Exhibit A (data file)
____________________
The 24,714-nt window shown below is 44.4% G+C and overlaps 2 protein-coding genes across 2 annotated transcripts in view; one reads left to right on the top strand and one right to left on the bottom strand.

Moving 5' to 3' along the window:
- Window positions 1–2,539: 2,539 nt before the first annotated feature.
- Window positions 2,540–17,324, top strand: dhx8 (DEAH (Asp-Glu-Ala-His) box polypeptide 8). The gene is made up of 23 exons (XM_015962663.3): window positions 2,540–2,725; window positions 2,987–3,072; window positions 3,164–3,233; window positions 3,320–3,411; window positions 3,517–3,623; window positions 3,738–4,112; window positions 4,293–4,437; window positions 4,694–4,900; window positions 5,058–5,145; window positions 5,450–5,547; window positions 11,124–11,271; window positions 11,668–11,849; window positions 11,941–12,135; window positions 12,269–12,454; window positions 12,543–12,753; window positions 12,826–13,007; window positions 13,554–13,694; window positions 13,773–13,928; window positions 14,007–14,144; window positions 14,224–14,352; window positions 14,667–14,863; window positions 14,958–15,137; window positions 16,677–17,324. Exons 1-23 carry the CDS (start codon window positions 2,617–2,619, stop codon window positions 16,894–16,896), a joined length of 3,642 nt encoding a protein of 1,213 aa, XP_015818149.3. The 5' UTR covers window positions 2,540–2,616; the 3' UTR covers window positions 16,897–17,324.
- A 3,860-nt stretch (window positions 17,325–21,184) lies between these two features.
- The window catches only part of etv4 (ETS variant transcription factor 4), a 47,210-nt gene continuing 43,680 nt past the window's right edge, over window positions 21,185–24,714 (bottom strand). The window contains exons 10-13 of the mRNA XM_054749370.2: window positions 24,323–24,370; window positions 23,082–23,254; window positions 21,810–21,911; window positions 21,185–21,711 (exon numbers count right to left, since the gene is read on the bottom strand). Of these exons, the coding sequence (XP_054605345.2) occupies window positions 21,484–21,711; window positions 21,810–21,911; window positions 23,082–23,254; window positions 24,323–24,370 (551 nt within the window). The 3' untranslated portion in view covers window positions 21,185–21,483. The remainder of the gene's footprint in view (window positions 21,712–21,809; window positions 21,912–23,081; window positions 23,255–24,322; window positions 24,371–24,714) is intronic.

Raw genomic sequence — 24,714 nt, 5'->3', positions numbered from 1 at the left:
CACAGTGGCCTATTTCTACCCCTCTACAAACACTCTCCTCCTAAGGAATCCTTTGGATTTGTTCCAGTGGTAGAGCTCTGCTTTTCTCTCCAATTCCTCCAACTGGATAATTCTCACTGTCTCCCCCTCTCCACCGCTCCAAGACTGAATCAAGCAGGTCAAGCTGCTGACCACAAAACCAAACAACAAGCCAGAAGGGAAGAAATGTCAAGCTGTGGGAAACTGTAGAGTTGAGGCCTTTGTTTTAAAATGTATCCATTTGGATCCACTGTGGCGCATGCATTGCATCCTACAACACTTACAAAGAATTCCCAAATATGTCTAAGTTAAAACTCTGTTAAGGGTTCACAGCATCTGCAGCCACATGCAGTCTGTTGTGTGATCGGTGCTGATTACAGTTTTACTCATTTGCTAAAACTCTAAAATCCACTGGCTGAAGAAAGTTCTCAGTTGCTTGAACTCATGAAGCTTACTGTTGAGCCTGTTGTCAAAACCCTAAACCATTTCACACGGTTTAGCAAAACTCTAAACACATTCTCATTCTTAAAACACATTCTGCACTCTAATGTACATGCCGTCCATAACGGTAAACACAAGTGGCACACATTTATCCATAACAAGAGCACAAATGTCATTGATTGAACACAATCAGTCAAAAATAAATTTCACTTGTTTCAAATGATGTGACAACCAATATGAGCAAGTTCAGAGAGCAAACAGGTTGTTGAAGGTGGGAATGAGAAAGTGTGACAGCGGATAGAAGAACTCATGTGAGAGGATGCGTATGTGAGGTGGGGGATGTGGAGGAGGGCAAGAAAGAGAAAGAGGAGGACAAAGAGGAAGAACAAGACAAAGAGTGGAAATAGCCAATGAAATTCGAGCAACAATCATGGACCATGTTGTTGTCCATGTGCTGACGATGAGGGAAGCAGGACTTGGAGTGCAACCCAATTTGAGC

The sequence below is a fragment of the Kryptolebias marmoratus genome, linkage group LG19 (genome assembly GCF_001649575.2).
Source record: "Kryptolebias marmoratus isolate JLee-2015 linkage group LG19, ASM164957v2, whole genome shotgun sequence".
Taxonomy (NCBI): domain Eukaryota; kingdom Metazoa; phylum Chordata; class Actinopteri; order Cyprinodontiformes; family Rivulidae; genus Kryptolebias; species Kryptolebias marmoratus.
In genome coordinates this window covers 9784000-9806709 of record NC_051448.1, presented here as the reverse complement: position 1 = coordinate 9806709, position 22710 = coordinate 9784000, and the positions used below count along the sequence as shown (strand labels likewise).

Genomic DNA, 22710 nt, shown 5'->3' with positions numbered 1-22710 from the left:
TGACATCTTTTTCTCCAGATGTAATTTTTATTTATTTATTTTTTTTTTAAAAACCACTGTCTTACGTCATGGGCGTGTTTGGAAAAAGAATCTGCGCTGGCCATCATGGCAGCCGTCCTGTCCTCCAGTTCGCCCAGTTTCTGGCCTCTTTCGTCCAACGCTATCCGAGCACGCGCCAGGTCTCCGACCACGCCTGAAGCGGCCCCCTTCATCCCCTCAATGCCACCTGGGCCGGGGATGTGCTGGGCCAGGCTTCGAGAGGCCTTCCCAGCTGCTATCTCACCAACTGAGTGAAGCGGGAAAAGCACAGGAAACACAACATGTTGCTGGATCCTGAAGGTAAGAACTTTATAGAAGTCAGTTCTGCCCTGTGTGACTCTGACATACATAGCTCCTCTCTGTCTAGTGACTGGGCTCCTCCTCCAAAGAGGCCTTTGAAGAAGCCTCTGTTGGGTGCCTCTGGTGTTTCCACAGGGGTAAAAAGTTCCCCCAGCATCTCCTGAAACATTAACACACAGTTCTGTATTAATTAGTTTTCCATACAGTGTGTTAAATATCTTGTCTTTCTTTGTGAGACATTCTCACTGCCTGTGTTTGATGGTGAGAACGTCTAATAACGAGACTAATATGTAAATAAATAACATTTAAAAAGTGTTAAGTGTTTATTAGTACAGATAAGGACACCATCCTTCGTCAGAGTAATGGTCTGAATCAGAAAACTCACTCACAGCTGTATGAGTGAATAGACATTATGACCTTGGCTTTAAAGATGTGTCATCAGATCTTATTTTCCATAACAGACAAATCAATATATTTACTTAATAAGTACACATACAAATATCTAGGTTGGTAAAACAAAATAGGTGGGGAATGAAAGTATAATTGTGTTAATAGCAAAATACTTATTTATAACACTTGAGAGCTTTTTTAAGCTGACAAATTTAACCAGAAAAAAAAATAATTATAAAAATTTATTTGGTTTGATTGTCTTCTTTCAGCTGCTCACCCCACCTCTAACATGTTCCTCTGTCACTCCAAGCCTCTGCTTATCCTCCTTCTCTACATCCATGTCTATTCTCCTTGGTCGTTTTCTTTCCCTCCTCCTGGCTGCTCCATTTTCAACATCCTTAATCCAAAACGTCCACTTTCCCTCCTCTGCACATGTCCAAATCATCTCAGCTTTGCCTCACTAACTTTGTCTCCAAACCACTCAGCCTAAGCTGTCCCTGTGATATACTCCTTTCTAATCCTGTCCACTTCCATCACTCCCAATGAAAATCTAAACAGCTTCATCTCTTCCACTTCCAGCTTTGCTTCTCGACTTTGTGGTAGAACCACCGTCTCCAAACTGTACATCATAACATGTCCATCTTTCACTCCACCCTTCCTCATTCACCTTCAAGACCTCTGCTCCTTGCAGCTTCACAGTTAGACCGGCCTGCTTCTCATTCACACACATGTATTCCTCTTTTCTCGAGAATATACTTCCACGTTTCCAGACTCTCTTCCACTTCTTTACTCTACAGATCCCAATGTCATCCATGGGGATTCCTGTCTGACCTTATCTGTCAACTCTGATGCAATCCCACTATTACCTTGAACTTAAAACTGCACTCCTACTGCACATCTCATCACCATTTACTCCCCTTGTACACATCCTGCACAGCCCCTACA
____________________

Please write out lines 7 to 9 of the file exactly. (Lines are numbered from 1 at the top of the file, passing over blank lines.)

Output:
Raw genomic sequence — 24,714 nt, 5'->3', positions numbered from 1 at the left:
CACAGTGGCCTATTTCTACCCCTCTACAAACACTCTCCTCCTAAGGAATCCTTTGGATTTGTTCCAGTGGTAGAGCTCTGCTTTTCTCTCCAATTCCTCCAACTGGATAATTCTCACTGTCTCCCCCTCTCCACCGCTCCAAGACTGAATCAAGCAGGTCAAGCTGCTGACCACAAAACCAAACAACAAGCCAGAAGGGAAGAAATGTCAAGCTGTGGGAAACTGTAGAGTTGAGGCCTTTGTTTTAAAATGTATCCATTTGGATCCACTGTGGCGCATGCATTGCATCCTACAACACTTACAAAGAATTCCCAAATATGTCTAAGTTAAAACTCTGTTAAGGGTTCACAGCATCTGCAGCCACATGCAGTCTGTTGTGTGATCGGTGCTGATTACAGTTTTACTCATTTGCTAAAACTCTAAAATCCACTGGCTGAAGAAAGTTCTCAGTTGCTTGAACTCATGAAGCTTACTGTTGAGCCTGTTGTCAAAACCCTAAACCATTTCACACGGTTTAGCAAAACTCTAAACACATTCTCATTCTTAAAACACATTCTGCACTCTAATGTACATGCCGTCCATAACGGTAAACACAAGTGGCACACATTTATCCATAACAAGAGCACAAATGTCATTGATTGAACACAATCAGTCAAAAATAAATTTCACTTGTTTCAAATGATGTGACAACCAATATGAGCAAGTTCAGAGAGCAAACAGGTTGTTGAAGGTGGGAATGAGAAAGTGTGACAGCGGATAGAAGAACTCATGTGAGAGGATGCGTATGTGAGGTGGGGGATGTGGAGGAGGGCAAGAAAGAGAAAGAGGAGGACAAAGAGGAAGAACAAGACAAAGAGTGGAAATAGCCAATGAAATTCGAGCAACAATCATGGACCATGTTGTTGTCCATGTGCTGACGATGAGGGAAGCAGGACTTGGAGTGCAACCCAATTTGAGC

The sequence below is a fragment of the Kryptolebias marmoratus genome, linkage group LG19 (genome assembly GCF_001649575.2).